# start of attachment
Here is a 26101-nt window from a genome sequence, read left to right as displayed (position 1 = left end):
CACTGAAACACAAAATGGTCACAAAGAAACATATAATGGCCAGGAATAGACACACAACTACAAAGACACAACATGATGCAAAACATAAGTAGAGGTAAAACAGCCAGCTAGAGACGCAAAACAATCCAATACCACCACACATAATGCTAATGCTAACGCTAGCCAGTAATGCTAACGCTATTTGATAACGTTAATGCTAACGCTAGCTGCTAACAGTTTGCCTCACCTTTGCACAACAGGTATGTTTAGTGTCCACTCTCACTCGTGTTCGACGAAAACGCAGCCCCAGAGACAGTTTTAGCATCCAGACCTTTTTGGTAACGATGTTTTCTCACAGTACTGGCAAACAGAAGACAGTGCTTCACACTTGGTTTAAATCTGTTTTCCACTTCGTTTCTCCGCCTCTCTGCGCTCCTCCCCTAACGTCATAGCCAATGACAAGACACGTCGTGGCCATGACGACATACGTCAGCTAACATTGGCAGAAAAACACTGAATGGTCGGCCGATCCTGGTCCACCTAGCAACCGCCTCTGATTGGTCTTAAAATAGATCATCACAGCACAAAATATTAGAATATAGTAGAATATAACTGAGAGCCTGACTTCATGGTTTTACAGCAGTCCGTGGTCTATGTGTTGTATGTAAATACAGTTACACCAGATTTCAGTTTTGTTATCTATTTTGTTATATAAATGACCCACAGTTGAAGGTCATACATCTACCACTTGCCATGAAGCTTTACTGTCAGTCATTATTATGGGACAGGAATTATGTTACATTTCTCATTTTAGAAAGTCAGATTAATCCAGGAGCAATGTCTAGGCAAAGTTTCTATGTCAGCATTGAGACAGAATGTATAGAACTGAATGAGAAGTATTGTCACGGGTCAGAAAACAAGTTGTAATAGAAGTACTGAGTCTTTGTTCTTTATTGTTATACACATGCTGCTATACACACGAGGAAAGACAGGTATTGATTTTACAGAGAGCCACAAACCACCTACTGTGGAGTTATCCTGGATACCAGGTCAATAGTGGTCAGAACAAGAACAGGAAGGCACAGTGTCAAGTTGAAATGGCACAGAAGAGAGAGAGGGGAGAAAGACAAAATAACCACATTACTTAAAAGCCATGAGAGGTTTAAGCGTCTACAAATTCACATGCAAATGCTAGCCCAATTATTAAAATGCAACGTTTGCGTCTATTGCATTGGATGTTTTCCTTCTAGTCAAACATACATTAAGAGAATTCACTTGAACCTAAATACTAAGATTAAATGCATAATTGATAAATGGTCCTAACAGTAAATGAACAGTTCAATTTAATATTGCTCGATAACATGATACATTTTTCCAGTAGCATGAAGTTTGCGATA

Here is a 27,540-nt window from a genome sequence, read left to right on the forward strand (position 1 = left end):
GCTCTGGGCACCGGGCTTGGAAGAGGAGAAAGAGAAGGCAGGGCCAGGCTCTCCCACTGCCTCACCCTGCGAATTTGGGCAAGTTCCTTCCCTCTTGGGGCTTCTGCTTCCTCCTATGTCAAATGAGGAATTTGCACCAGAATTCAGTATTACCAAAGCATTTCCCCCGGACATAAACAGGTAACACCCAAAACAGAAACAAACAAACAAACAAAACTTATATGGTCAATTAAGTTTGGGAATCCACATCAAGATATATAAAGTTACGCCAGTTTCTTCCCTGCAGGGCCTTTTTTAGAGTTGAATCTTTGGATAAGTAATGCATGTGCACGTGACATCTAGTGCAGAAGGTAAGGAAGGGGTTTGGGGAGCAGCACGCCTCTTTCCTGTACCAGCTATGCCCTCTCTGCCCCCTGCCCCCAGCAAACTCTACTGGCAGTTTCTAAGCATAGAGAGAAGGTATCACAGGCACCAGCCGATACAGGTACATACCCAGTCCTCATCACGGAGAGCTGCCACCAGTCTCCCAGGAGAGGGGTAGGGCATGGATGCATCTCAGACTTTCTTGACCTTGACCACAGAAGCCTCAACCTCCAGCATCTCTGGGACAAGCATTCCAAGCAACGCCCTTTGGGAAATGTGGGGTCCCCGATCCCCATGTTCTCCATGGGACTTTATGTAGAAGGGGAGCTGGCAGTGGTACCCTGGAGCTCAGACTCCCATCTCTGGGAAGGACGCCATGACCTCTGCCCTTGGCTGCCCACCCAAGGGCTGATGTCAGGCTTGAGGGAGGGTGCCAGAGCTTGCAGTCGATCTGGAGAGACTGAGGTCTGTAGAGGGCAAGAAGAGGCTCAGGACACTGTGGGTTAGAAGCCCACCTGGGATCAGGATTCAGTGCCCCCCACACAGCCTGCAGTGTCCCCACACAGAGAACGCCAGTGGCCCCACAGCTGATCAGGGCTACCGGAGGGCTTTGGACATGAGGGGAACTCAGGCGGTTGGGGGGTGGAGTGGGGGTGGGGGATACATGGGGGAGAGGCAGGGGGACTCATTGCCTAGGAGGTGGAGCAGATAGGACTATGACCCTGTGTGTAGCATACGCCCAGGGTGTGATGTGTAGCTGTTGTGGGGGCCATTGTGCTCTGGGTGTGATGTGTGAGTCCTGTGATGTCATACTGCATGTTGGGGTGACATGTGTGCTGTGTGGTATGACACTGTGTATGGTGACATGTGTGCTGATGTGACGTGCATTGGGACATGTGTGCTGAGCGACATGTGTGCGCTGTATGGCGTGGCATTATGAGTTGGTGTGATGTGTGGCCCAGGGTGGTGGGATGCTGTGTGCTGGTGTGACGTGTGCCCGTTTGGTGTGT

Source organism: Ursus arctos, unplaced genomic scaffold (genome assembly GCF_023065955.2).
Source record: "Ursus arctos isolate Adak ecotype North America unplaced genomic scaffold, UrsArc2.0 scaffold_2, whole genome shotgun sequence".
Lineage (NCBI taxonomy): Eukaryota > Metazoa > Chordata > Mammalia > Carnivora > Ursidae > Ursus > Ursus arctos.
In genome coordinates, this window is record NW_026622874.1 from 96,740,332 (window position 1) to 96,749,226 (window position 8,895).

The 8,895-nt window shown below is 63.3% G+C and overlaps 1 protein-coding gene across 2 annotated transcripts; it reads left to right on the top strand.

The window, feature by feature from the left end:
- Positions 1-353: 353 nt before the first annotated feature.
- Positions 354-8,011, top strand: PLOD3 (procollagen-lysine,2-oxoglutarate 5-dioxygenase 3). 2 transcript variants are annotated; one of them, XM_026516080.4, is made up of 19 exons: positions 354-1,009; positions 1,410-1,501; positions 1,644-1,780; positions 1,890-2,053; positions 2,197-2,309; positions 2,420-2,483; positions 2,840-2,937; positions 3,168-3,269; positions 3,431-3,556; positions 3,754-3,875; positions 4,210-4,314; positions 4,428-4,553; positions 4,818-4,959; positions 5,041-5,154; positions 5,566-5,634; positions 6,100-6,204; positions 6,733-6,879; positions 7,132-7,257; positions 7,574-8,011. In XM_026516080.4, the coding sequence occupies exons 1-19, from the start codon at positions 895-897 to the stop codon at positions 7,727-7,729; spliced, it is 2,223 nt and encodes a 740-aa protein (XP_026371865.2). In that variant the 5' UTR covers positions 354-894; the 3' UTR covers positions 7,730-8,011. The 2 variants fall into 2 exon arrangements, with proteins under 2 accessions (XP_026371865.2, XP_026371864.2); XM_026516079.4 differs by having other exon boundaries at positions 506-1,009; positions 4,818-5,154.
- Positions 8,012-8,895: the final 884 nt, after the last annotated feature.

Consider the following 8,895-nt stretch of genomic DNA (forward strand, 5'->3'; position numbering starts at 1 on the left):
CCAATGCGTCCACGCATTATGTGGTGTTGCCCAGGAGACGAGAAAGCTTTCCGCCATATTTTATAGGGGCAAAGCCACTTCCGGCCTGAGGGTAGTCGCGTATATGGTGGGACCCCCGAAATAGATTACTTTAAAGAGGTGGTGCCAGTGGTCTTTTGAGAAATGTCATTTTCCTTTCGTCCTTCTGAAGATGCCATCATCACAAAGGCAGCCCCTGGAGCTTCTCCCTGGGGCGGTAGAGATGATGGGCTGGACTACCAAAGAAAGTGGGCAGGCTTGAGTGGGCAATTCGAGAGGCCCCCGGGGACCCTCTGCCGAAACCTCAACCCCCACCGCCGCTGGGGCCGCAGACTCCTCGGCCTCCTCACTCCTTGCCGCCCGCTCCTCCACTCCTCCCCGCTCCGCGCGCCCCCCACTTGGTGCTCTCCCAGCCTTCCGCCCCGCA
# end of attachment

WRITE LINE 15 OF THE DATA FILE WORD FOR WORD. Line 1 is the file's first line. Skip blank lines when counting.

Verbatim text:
CCAATGCGTCCACGCATTATGTGGTGTTGCCCAGGAGACGAGAAAGCTTTCCGCCATATTTTATAGGGGCAAAGCCACTTCCGGCCTGAGGGTAGTCGCGTATATGGTGGGACCCCCGAAATAGATTACTTTAAAGAGGTGGTGCCAGTGGTCTTTTGAGAAATGTCATTTTCCTTTCGTCCTTCTGAAGATGCCATCATCACAAAGGCAGCCCCTGGAGCTTCTCCCTGGGGCGGTAGAGATGATGGGCTGGACTACCAAAGAAAGTGGGCAGGCTTGAGTGGGCAATTCGAGAGGCCCCCGGGGACCCTCTGCCGAAACCTCAACCCCCACCGCCGCTGGGGCCGCAGACTCCTCGGCCTCCTCACTCCTTGCCGCCCGCTCCTCCACTCCTCCCCGCTCCGCGCGCCCCCCACTTGGTGCTCTCCCAGCCTTCCGCCCCGCA